the speaker

David Hanson

The Living Machines
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Why do you make humanlike robots?
What will happen if machines become alive and smarter than people?
How can we ensure that AI will be good?

“The mechanical skull of Sophia represents her inner life, both as a machine, and as a bio-inspired robot--reflecting our desire both to evoke challenging issues with the robots today, and to eventually create true living machines.”


“The skull of Sophia the robot is like a reverse forensic reconstruction, wherein I created anatomically accurate tissue thicknesses, then created all the mechanical attachment and actuation points to simulate all the major expressions of the face.”

Within this quest, we have a renaissance fusion of sculptural and animation arts, engineering, bio-inspired materials, robotics sensors and motion control. However, what’s most significant is how such robots can be a humanizing interface to AI, and a platform for human-inspired embodied cognition.
My hope is that eventually, after enough co-evolution, these robots will wake up to consciousness, and help us to awaken to ever higher levels of actualization. I think that together, we will arise into a vast active living intelligent system, and venture off into the multiverse as a new kind of being. This may be the destiny of life on earth.
Hanson Robotics is founded:

David Hanson



At Kitty Hawk, airplanes first achieved stable flight. Similarly, Hanson Robotics is ground zero for the feverish invention of revolutionary humanoid robots.

Because of Hanson, true wonders have been born. He’s created more than 50 original robots designed to spark the imagination and push the frontiers of realism.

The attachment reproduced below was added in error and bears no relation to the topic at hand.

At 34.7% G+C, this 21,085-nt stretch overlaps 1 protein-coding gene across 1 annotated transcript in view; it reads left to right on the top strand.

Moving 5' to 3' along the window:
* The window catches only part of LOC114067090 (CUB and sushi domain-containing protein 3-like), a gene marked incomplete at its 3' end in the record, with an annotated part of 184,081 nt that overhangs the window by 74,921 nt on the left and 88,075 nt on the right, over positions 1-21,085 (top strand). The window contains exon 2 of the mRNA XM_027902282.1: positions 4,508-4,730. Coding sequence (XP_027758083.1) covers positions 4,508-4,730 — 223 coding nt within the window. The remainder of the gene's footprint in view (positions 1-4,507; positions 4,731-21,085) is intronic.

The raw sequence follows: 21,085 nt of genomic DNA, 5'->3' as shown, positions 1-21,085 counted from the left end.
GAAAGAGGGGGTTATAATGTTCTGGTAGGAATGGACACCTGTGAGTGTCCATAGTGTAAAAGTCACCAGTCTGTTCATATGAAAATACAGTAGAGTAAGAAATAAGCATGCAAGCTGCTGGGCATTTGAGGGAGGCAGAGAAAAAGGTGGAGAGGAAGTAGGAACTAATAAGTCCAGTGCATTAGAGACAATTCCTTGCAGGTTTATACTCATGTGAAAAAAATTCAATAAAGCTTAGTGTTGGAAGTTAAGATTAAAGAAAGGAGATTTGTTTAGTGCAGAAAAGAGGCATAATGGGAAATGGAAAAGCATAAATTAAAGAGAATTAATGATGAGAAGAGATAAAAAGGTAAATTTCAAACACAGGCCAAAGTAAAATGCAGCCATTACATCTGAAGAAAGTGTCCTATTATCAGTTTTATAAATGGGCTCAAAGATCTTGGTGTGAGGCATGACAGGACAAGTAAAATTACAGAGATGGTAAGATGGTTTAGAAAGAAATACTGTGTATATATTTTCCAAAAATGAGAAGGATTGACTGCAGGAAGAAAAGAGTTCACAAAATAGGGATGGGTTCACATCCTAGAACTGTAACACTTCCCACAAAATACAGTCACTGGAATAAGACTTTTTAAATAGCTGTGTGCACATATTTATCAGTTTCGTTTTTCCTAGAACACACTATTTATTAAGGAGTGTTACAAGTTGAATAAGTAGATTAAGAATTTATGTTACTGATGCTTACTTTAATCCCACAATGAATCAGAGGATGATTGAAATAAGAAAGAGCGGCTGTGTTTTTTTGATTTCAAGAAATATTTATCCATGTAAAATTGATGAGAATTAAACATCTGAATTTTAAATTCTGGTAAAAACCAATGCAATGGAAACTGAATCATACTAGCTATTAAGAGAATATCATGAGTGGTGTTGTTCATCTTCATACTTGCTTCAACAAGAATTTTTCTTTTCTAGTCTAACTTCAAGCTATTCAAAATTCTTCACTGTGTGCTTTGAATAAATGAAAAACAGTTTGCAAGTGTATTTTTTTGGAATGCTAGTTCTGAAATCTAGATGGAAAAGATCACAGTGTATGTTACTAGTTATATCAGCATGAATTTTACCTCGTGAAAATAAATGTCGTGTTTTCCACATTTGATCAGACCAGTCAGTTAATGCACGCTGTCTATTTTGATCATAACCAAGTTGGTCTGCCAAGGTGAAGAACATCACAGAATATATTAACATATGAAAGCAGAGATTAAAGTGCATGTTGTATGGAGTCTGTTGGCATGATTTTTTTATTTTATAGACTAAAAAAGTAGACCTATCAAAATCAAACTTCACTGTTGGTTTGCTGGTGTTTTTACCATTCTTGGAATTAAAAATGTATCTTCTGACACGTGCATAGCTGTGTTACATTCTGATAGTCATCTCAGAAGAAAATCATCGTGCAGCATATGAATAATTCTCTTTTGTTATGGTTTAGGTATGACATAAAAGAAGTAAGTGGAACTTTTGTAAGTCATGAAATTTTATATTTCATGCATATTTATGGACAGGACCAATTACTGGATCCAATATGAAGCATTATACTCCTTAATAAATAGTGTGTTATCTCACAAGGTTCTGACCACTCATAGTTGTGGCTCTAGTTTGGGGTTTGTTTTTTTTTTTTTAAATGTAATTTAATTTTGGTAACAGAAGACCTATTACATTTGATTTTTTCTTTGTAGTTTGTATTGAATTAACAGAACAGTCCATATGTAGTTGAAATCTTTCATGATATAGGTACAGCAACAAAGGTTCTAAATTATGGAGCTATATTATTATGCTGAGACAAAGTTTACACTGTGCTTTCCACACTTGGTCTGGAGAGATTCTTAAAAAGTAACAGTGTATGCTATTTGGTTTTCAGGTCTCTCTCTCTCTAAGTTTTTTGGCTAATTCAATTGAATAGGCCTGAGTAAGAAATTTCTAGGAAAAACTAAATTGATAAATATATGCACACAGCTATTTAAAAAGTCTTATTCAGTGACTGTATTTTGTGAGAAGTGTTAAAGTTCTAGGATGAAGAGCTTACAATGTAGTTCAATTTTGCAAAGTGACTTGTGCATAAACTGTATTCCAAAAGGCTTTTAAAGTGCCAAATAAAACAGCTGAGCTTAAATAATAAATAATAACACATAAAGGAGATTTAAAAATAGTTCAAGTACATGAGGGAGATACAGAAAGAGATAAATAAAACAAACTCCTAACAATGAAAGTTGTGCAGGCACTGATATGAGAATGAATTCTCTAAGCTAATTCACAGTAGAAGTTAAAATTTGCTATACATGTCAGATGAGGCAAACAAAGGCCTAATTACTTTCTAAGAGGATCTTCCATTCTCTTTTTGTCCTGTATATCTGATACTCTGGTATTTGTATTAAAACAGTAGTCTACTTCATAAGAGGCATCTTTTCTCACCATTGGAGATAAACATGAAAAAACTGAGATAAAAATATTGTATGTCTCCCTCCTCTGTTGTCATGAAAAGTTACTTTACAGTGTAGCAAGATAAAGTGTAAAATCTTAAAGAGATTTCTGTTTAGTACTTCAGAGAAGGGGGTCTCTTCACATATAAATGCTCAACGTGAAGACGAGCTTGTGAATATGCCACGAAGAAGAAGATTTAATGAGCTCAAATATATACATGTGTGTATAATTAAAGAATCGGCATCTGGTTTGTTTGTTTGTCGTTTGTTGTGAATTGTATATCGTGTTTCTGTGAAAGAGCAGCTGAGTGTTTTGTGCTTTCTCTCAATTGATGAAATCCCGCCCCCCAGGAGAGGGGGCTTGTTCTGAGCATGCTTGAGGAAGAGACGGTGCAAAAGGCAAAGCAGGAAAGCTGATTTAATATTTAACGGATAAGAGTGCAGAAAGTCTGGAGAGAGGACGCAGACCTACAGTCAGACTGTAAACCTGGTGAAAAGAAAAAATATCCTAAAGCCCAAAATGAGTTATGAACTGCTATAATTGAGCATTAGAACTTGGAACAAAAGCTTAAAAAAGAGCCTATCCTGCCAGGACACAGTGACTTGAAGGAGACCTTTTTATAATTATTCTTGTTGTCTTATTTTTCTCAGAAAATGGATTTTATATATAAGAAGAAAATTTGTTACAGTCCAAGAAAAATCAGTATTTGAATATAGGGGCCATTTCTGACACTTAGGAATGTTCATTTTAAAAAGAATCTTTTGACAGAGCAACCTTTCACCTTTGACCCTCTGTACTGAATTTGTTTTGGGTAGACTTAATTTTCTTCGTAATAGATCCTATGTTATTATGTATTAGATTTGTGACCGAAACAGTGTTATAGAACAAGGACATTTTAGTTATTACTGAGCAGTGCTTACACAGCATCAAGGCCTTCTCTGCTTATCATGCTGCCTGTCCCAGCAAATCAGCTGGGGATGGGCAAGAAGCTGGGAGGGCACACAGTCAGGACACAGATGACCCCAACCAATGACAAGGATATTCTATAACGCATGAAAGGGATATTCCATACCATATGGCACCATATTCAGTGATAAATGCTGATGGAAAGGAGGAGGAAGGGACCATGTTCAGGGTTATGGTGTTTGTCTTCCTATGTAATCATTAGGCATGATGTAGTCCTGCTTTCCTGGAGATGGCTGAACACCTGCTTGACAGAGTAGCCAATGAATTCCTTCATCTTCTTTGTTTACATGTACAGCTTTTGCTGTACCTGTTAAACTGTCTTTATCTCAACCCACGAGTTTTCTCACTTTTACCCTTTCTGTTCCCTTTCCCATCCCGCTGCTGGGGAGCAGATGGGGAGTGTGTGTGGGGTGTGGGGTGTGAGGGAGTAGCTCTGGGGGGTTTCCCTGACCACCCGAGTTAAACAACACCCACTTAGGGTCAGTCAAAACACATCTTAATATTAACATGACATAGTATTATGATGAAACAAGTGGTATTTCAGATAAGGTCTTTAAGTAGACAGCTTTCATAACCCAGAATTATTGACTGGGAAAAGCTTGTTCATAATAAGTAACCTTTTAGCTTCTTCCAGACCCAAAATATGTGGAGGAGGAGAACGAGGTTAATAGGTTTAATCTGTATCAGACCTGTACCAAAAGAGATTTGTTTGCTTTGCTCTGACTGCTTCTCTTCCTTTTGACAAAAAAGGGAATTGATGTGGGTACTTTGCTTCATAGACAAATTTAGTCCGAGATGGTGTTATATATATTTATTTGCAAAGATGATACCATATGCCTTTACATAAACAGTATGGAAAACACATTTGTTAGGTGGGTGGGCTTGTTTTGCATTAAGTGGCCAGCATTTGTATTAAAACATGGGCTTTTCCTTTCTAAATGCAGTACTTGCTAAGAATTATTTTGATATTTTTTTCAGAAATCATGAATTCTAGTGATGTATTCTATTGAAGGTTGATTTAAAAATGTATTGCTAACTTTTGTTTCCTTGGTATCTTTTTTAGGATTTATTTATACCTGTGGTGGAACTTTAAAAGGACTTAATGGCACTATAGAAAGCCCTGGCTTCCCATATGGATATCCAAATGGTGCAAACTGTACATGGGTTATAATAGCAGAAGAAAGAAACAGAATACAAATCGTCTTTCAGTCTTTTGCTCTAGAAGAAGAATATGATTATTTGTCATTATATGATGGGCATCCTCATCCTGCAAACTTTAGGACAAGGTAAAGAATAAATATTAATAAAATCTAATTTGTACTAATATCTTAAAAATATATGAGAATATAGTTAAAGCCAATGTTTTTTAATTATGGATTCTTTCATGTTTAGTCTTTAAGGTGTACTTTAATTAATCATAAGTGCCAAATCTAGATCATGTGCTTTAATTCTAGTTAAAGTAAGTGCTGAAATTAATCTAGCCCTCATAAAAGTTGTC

Hanson, founder of Hong-Kong based Hanson Robotics, conceived of a cartoonish, two-foot robot that can relate to children and facilitate autism therapy. He designed a talking Einstein head that will tutor you in math and beat you at brain games. And he’s the creator of Sophia, the glamorous android with iridescent eyes who can laugh at your jokes and grimace when you suffer.

His robots span the disciplines of fine art, consumer products, research, healthcare, and more. They roam the halls of Cambridge University, the Centers for Disease Control, and countless museums.

But Hanson may be best known for his ethos. He’s strived since his youth to create androids that can form relationships with humans. He believes that the destiny of humans and androids can intertwine for the betterment of both.

This Geppetto-like quest is appropriate for an inventor who once worked as a Walt Disney Imagineer. Using this foundation, Hanson has gone on to create some of the most remarkably expressive robots ever built.

As a testament to what an android can be, Hanson hired a diverse group of scientists, engineers, and writers to develop Sophia’s AI into a unique character; representing minds from all over the world.

The result is an android who can walk, process human speech, and display a wide range of human emotions. Her words and actions are intensely studied to examine how humans and robots relate.

People often fear a robot that’s too realistic, Hanson says. But they are no more fearsome than any other work of science or art, he believes.

Sophia’s neural net is upgradable so she can evolve. Hanson, who has a Ph.D in interactive arts and technology and has published books on robotics and AI, believes her future is unlimited. She and other androids “will someday, or maybe, wake up. They may be as creative, smart, and capable as human beings. (They may be) fully conscious, and self-discerning with free will,” he said.

This vision is miles apart from the usual dystopian nightmare. Instead of devolving into a superintelligence bent on destroying mankind, his robots are “friendly genius machines,” he insists.

That doesn’t mean Hanson isn’t aware of the dark potential of AI. He admits that “Machines are becoming devastatingly capable of things like killing. Those machines have no place for empathy.”

Hanson’s “character robots” may not feel emotion as humans do, but they are designed to display emotional intelligence. In the end, empathy is the fertile ground where the seeds of companionship between humans and androids will grow, he believes.

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David Hanson

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